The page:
The finance ministry
has taken up a review of 523 entries in 5 different Customs exemption notifications. The idea is to eliminate these exemptions after receiving responses from the trade. This move follows removal of 80 outdated exemptions last year and the statement of the finance minister in her Budget speech that more exemptions will be reviewed and eliminated after due consultation with stakeholders.
The list of exemptions for review include 241 entries in the notification 25/99-Cus dated February 28, 1999 (mostly end-use-based exemption in the electronics industry), 59 entries in the notification 25/2002 dated March 1, 2002 (mostly end-use-based exemptions in the electrical and electronics industry), 115 entries in the notification 14/2006-Cus dated March 1, 2006 (mostly upholstery fabrics), 107 entries in the notification 50/2017-Cus dated June 30, 2017 (different types of items and for different purposes) and one entry in the notification 26/2011-Cus dated March 1, 2011 (antiquities). Most of these entries have outlived their utility or become superfluous.
Two of the entries identified for elimination (S. Nos. 430 (ii) and 431 of notification 50/2017-Cus dated June 30, 2017) are of interest to exporters. S. No. 430 (ii) allows duty free import of 101 items by manufacturers in the pharmaceutical and bio-technology sectors, having recognised research and development (R&D) laboratory, up to 25 per cent of the FOB (free on-board) value of exports made during the previous year. S. No. 431 allows duty free import of 119 items by manufacturers in the agro-chemical sector, having minimum exports of Rs 20 crore in the previous year and recognised R&D laboratory, up to 1 per cent of the FOB value of exports made during the previous year. They are required to obtain prescribed certificates from the regional offices of the Directorate General of Foreign Trade in accordance with Para 2.47 of Handbook of Procedures, Vol. 1.
The finance ministry
has made a good beginning by reviewing the exemptions with intent to eliminate them. However, distortions in the Customs duty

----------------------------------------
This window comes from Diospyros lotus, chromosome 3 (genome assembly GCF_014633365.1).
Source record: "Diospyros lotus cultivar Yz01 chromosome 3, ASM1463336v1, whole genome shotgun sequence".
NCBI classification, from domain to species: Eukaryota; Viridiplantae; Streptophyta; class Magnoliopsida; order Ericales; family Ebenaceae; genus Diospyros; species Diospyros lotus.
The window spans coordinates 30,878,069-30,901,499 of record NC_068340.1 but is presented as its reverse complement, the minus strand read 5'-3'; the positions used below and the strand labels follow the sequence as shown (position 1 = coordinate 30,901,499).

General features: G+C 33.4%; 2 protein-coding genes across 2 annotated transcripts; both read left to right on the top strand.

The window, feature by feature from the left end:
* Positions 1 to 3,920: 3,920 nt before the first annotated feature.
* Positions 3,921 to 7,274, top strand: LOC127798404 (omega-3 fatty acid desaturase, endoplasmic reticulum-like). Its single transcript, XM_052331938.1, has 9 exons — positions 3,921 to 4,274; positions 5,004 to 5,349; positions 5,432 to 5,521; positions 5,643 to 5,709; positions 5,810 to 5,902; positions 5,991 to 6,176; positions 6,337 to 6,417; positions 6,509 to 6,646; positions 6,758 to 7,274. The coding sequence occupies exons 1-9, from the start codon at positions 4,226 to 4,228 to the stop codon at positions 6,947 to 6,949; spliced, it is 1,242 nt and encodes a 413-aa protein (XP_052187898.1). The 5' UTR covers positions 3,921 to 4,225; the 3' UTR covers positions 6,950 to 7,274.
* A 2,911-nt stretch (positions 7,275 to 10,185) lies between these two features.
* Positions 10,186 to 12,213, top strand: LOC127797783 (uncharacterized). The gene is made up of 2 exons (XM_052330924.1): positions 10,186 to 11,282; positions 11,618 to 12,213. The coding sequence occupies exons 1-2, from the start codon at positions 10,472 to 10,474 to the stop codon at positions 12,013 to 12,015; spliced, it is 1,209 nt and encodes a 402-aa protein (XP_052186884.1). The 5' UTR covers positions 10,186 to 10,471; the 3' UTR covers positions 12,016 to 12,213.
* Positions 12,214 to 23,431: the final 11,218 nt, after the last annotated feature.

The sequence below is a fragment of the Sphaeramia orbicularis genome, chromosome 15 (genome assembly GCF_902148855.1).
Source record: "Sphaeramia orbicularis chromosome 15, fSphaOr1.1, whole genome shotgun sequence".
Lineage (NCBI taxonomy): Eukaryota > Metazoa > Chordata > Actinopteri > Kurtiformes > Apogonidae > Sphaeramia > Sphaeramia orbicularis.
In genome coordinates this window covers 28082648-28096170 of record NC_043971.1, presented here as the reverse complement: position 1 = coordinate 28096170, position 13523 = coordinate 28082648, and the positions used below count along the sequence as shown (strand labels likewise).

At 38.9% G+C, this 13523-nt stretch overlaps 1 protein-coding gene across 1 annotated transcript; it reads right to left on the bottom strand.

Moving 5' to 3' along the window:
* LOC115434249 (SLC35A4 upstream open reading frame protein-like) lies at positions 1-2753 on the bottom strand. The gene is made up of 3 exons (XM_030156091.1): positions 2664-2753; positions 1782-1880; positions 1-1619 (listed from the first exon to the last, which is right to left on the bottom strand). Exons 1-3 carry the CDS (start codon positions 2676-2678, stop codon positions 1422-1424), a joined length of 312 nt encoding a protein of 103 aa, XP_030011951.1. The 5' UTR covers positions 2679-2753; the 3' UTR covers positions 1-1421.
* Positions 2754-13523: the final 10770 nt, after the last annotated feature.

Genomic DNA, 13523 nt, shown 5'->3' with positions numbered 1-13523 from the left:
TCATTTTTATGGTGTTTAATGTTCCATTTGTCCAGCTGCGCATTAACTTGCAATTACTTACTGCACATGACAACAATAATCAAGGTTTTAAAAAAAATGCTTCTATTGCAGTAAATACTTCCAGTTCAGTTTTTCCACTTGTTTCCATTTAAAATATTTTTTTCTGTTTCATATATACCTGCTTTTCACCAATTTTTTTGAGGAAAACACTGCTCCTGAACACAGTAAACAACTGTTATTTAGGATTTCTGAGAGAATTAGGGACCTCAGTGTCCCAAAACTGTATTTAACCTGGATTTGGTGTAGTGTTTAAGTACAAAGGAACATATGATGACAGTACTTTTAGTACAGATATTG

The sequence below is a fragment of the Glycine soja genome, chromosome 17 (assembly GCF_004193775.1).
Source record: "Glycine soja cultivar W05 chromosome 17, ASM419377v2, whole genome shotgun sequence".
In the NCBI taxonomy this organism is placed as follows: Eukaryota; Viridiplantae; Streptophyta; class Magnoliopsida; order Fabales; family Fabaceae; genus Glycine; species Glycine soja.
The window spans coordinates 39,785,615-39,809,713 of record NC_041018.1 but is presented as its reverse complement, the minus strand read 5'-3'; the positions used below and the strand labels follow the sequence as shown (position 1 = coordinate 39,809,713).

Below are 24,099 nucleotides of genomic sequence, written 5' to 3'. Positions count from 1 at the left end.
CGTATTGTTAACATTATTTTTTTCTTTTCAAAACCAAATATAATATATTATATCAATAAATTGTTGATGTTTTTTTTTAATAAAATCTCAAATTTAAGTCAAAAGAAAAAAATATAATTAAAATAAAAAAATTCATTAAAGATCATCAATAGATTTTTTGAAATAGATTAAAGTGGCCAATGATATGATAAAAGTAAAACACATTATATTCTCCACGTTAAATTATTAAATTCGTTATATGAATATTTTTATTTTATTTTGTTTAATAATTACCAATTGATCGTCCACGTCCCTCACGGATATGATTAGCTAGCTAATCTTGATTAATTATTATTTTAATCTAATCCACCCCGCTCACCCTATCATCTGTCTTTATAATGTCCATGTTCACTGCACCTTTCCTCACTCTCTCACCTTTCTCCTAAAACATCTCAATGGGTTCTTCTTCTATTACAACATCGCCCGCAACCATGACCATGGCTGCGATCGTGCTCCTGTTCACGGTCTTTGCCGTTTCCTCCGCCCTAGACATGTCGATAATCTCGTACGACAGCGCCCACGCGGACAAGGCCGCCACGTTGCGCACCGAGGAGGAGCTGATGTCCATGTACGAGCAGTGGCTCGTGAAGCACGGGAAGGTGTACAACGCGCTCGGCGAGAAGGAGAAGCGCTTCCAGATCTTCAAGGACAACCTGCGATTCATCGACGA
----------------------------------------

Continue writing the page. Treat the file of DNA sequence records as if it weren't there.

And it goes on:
rate structure will not go away merely by removing exemptions for identified entries. A lot more needs to be done by way of reducing the number of duty rates, eliminating more exemptions and abolishing cess and surcharges. Having a single rate for all items in a chapter will help reduce classification disputes.
Sukumar Mukhopadhyaya, former member of Central Board of Excise and Customs, has pointed out repeatedly in his columns
in this newspaper that the Customs duty
structure is irrational with 19 rates like 150, 100, 85, 70, 65, 60, 50, 40, 35, 30, 25, 15, 10, 7.5, 5, 3, 2.5, nil and some specific duties. There are hundreds of exemptions with conditions, certifications and list of items that make Customs duty
determination quite difficult. He has repeatedly advocated simplification of the Customs duty rate structure.
In his 1999 Budget speech, former finance minister Yashwant Sinha said he is conceptually averse to zero Customs duty, since our domestic industry generally merits some minimal protection. He reviewed the list of such commodities and started imposition of a 5 per cent rate of duty for some commodities. The present leadership in the finance ministry
should consider that policy afresh and do away with most exemptions, except for life saving drugs and export promotion, and honour the obligations under the multilateral, regional and bilateral trade agreements.
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